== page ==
Mabogo More reflects on being Black in South Africa

What began as a narrative for his daughter to better learn about her father became Looking Through Philosophy in Black, South African philosopher Mabogo More’s memoirs.

Mabogo More, winner of the 2015 Frantz Fanon Lifetime Achievement Award, in interview with Brazilian philosopher Rosemere Ferreira da Silva.

Why did you decide to offer your philosophical reflections in the form of a memoir? Do you consider your book a narrative that has previously been untold by Black philosophers?

To answer this important question, let me say that, first and foremost, my book is an attempt – to use Simone de Beauvoir’s phrase – “to conserve, to save the past”. After all, the narrative in my book is spread out over a lot of years, approximating over 40 years. I sought to recount my past. But I have also attempted, in what I considered to be simple language divorced from heavy sounding philosophical jargon, to describe the society in which many others and I lived as Black people, a society around and outside of me; in other words, to give a phenomenological description of how things were, how they have changed and how they still are in the present. Put differently, the memoirs were an attempt to describe the world as I see it, as I grasped it. In this way I hoped that the text would provide Black people with a mirror in which they could look at themselves and hopefully change their perspectives by opening their minds to the realities of our situation.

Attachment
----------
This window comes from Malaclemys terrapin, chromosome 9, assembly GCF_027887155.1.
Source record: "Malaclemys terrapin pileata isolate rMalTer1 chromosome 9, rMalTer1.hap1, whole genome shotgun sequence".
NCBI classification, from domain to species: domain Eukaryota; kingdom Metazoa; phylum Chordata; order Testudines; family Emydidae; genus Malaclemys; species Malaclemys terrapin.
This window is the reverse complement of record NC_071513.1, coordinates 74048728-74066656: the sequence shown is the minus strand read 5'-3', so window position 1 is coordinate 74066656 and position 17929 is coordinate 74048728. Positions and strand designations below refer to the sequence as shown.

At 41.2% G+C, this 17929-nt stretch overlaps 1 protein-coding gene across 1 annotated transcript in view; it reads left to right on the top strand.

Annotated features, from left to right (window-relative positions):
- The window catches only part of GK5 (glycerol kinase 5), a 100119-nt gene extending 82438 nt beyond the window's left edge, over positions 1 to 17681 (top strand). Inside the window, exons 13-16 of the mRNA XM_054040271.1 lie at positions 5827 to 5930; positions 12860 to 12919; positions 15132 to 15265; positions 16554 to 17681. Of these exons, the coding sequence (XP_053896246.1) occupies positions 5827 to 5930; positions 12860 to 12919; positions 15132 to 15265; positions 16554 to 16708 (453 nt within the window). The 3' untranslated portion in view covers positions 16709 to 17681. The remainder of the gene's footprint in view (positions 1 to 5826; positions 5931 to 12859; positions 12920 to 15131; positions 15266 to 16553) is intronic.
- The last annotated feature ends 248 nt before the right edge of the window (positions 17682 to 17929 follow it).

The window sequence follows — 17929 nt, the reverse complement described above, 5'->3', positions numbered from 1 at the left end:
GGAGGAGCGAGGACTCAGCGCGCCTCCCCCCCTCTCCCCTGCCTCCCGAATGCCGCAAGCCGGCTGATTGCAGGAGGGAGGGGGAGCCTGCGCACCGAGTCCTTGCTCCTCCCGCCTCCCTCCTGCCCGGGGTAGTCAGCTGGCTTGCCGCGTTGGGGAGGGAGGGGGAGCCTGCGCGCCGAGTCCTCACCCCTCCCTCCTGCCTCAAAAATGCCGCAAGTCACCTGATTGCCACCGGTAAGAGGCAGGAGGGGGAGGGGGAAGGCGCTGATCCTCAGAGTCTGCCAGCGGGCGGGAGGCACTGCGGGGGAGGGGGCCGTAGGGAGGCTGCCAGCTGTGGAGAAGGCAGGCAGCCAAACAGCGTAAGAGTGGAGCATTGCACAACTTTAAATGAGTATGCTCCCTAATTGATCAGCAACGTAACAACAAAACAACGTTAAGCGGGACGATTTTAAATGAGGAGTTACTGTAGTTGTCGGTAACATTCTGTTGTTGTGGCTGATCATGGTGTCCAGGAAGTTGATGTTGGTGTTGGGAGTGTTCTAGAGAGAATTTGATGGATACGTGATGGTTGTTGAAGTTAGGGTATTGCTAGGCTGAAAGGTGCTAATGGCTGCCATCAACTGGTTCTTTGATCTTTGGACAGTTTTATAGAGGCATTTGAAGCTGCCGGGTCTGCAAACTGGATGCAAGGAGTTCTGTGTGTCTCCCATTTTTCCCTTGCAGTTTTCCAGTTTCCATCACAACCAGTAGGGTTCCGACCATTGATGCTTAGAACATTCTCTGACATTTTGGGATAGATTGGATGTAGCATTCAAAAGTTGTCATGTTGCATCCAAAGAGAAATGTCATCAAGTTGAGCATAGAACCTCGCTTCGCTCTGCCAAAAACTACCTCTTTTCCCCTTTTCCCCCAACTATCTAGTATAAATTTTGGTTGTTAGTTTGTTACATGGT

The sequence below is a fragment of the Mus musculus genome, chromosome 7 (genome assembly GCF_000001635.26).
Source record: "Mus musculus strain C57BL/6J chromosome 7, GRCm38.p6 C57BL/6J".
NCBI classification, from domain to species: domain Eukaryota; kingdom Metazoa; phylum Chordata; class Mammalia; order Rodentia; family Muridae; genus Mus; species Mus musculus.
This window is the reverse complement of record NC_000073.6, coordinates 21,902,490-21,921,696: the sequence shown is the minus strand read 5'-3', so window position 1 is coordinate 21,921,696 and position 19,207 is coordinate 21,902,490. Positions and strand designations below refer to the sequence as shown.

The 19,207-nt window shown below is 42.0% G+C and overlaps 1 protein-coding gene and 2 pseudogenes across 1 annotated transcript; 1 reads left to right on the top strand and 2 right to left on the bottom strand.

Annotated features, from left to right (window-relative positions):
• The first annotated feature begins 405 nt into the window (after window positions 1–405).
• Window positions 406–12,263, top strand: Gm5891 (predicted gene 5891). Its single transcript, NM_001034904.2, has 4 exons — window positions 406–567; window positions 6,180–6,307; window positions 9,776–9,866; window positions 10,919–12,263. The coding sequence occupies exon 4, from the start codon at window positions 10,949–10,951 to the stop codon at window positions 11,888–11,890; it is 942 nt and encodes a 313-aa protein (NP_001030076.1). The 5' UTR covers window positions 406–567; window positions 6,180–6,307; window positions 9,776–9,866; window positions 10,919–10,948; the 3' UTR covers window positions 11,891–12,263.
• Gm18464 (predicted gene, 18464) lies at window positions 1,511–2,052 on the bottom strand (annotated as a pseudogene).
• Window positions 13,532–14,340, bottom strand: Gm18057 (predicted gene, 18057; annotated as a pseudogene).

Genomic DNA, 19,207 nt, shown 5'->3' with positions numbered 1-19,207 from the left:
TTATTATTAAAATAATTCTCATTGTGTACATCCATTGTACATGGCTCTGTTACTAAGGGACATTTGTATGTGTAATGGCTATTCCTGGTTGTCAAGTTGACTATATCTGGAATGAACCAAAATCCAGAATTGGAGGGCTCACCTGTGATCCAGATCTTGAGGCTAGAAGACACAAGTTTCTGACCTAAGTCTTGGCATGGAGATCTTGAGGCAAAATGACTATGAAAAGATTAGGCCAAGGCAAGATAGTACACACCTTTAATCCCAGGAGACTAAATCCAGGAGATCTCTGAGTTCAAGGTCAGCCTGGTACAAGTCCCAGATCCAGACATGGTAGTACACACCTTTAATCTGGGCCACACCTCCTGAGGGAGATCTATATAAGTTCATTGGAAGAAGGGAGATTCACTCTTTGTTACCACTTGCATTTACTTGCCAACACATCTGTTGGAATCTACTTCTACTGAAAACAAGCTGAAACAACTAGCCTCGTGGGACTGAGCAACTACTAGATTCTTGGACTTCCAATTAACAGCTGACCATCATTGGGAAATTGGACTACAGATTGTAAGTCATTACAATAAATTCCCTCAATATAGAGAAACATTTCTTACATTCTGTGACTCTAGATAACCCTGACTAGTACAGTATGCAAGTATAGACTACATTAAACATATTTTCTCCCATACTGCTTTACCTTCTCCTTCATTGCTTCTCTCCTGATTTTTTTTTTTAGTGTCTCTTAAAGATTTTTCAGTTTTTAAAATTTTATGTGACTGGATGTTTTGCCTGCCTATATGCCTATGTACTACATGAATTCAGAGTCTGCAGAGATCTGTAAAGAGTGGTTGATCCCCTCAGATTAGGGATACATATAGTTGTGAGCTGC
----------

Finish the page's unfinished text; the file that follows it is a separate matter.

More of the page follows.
The idea of writing my memoirs was initially as a narrative specifically intended for my daughter, who, because she was brought up without me in the immediacy of her life, did not, in my view, have sufficient knowledge of who I was as a person. I initially wrote a 20-page narrative for her, which with time gradually took on a life of its own. It progressively grew under my pen as I searched the depth of my memory for the significant events in my life that would be of value to her.

Another method I resorted to in an attempt to let her in my life was to have her accompany me to overseas conferences of philosophy I attended. As the story to her grew, becoming a narrative about philosophy itself, especially philosophy in South Africa, I realised that given the paucity of Black philosophers in the country, young Black women and men aspiring to become future philosophers, or those who had no intentions for that, could be persuaded to follow that path. Because many young people are persuaded to take disciplines that guarantee them economic security and often celebrity status, part of my choice of memoirs was to indicate that philosophy can also be counted among those disciplines that can guarantee that sought-after – shall I say – “high-status” life.